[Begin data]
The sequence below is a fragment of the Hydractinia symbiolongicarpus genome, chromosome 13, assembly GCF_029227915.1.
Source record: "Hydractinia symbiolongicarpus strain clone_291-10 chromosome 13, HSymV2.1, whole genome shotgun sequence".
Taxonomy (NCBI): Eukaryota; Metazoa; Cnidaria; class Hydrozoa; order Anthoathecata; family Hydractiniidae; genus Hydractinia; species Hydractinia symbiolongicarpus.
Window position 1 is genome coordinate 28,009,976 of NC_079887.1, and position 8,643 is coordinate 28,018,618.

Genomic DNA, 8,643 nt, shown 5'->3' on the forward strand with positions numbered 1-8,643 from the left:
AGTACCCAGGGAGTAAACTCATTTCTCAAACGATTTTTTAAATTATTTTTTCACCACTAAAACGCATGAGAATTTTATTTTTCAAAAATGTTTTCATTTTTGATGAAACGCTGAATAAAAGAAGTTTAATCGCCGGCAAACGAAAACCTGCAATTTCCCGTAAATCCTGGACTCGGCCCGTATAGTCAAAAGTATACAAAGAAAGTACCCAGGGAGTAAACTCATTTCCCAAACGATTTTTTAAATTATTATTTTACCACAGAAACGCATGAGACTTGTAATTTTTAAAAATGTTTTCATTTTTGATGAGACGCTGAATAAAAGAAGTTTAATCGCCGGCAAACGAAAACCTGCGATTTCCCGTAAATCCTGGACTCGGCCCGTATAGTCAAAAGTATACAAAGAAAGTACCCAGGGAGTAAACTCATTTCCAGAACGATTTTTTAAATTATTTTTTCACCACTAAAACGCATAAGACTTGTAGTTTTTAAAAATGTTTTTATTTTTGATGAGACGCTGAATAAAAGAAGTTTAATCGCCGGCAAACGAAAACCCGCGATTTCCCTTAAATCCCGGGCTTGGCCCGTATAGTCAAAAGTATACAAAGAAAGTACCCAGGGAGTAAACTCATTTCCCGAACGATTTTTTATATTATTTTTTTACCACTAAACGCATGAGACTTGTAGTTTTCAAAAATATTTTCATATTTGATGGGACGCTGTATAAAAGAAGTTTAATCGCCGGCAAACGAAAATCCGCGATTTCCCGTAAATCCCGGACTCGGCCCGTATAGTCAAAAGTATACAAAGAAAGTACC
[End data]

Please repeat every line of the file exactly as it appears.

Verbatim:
The sequence below is a fragment of the Hydractinia symbiolongicarpus genome, chromosome 13, assembly GCF_029227915.1.
Source record: "Hydractinia symbiolongicarpus strain clone_291-10 chromosome 13, HSymV2.1, whole genome shotgun sequence".
Taxonomy (NCBI): Eukaryota; Metazoa; Cnidaria; class Hydrozoa; order Anthoathecata; family Hydractiniidae; genus Hydractinia; species Hydractinia symbiolongicarpus.
Window position 1 is genome coordinate 28,009,976 of NC_079887.1, and position 8,643 is coordinate 28,018,618.

Genomic DNA, 8,643 nt, shown 5'->3' on the forward strand with positions numbered 1-8,643 from the left:
AGTACCCAGGGAGTAAACTCATTTCTCAAACGATTTTTTAAATTATTTTTTCACCACTAAAACGCATGAGAATTTTATTTTTCAAAAATGTTTTCATTTTTGATGAAACGCTGAATAAAAGAAGTTTAATCGCCGGCAAACGAAAACCTGCAATTTCCCGTAAATCCTGGACTCGGCCCGTATAGTCAAAAGTATACAAAGAAAGTACCCAGGGAGTAAACTCATTTCCCAAACGATTTTTTAAATTATTATTTTACCACAGAAACGCATGAGACTTGTAATTTTTAAAAATGTTTTCATTTTTGATGAGACGCTGAATAAAAGAAGTTTAATCGCCGGCAAACGAAAACCTGCGATTTCCCGTAAATCCTGGACTCGGCCCGTATAGTCAAAAGTATACAAAGAAAGTACCCAGGGAGTAAACTCATTTCCAGAACGATTTTTTAAATTATTTTTTCACCACTAAAACGCATAAGACTTGTAGTTTTTAAAAATGTTTTTATTTTTGATGAGACGCTGAATAAAAGAAGTTTAATCGCCGGCAAACGAAAACCCGCGATTTCCCTTAAATCCCGGGCTTGGCCCGTATAGTCAAAAGTATACAAAGAAAGTACCCAGGGAGTAAACTCATTTCCCGAACGATTTTTTATATTATTTTTTTACCACTAAACGCATGAGACTTGTAGTTTTCAAAAATATTTTCATATTTGATGGGACGCTGTATAAAAGAAGTTTAATCGCCGGCAAACGAAAATCCGCGATTTCCCGTAAATCCCGGACTCGGCCCGTATAGTCAAAAGTATACAAAGAAAGTACC